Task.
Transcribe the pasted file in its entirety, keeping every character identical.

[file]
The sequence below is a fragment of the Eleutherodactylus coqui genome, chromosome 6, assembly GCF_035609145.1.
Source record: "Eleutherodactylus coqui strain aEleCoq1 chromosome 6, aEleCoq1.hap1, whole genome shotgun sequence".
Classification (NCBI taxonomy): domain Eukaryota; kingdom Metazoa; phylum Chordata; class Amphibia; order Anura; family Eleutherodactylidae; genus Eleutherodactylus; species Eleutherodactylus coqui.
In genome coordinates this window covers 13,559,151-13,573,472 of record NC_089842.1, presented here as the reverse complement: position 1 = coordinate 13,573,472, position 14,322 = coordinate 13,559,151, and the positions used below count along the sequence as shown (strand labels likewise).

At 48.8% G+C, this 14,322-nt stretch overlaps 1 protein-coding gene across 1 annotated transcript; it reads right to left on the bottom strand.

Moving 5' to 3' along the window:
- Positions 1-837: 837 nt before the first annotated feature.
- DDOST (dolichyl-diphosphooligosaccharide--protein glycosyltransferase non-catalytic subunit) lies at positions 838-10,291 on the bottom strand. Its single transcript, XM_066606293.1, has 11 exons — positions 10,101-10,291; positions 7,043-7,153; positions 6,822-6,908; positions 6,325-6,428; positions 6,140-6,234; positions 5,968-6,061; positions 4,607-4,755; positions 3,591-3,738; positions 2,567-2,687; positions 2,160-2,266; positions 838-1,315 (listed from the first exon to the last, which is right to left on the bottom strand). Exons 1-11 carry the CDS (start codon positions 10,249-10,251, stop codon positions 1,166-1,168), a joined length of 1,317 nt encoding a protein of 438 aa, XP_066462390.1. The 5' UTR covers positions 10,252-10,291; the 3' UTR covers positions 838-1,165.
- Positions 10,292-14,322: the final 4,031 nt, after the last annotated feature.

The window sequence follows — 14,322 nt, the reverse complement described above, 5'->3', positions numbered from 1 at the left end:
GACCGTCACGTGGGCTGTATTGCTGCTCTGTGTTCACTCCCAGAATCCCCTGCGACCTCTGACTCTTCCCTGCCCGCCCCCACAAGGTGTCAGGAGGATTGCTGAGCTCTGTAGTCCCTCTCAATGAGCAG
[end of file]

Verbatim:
The sequence below is a fragment of the Eleutherodactylus coqui genome, chromosome 6, assembly GCF_035609145.1.
Source record: "Eleutherodactylus coqui strain aEleCoq1 chromosome 6, aEleCoq1.hap1, whole genome shotgun sequence".
Classification (NCBI taxonomy): domain Eukaryota; kingdom Metazoa; phylum Chordata; class Amphibia; order Anura; family Eleutherodactylidae; genus Eleutherodactylus; species Eleutherodactylus coqui.
In genome coordinates this window covers 13,559,151-13,573,472 of record NC_089842.1, presented here as the reverse complement: position 1 = coordinate 13,573,472, position 14,322 = coordinate 13,559,151, and the positions used below count along the sequence as shown (strand labels likewise).

At 48.8% G+C, this 14,322-nt stretch overlaps 1 protein-coding gene across 1 annotated transcript; it reads right to left on the bottom strand.

Moving 5' to 3' along the window:
- Positions 1-837: 837 nt before the first annotated feature.
- DDOST (dolichyl-diphosphooligosaccharide--protein glycosyltransferase non-catalytic subunit) lies at positions 838-10,291 on the bottom strand. Its single transcript, XM_066606293.1, has 11 exons — positions 10,101-10,291; positions 7,043-7,153; positions 6,822-6,908; positions 6,325-6,428; positions 6,140-6,234; positions 5,968-6,061; positions 4,607-4,755; positions 3,591-3,738; positions 2,567-2,687; positions 2,160-2,266; positions 838-1,315 (listed from the first exon to the last, which is right to left on the bottom strand). Exons 1-11 carry the CDS (start codon positions 10,249-10,251, stop codon positions 1,166-1,168), a joined length of 1,317 nt encoding a protein of 438 aa, XP_066462390.1. The 5' UTR covers positions 10,252-10,291; the 3' UTR covers positions 838-1,165.
- Positions 10,292-14,322: the final 4,031 nt, after the last annotated feature.

The window sequence follows — 14,322 nt, the reverse complement described above, 5'->3', positions numbered from 1 at the left end:
GACCGTCACGTGGGCTGTATTGCTGCTCTGTGTTCACTCCCAGAATCCCCTGCGACCTCTGACTCTTCCCTGCCCGCCCCCACAAGGTGTCAGGAGGATTGCTGAGCTCTGTAGTCCCTCTCAATGAGCAG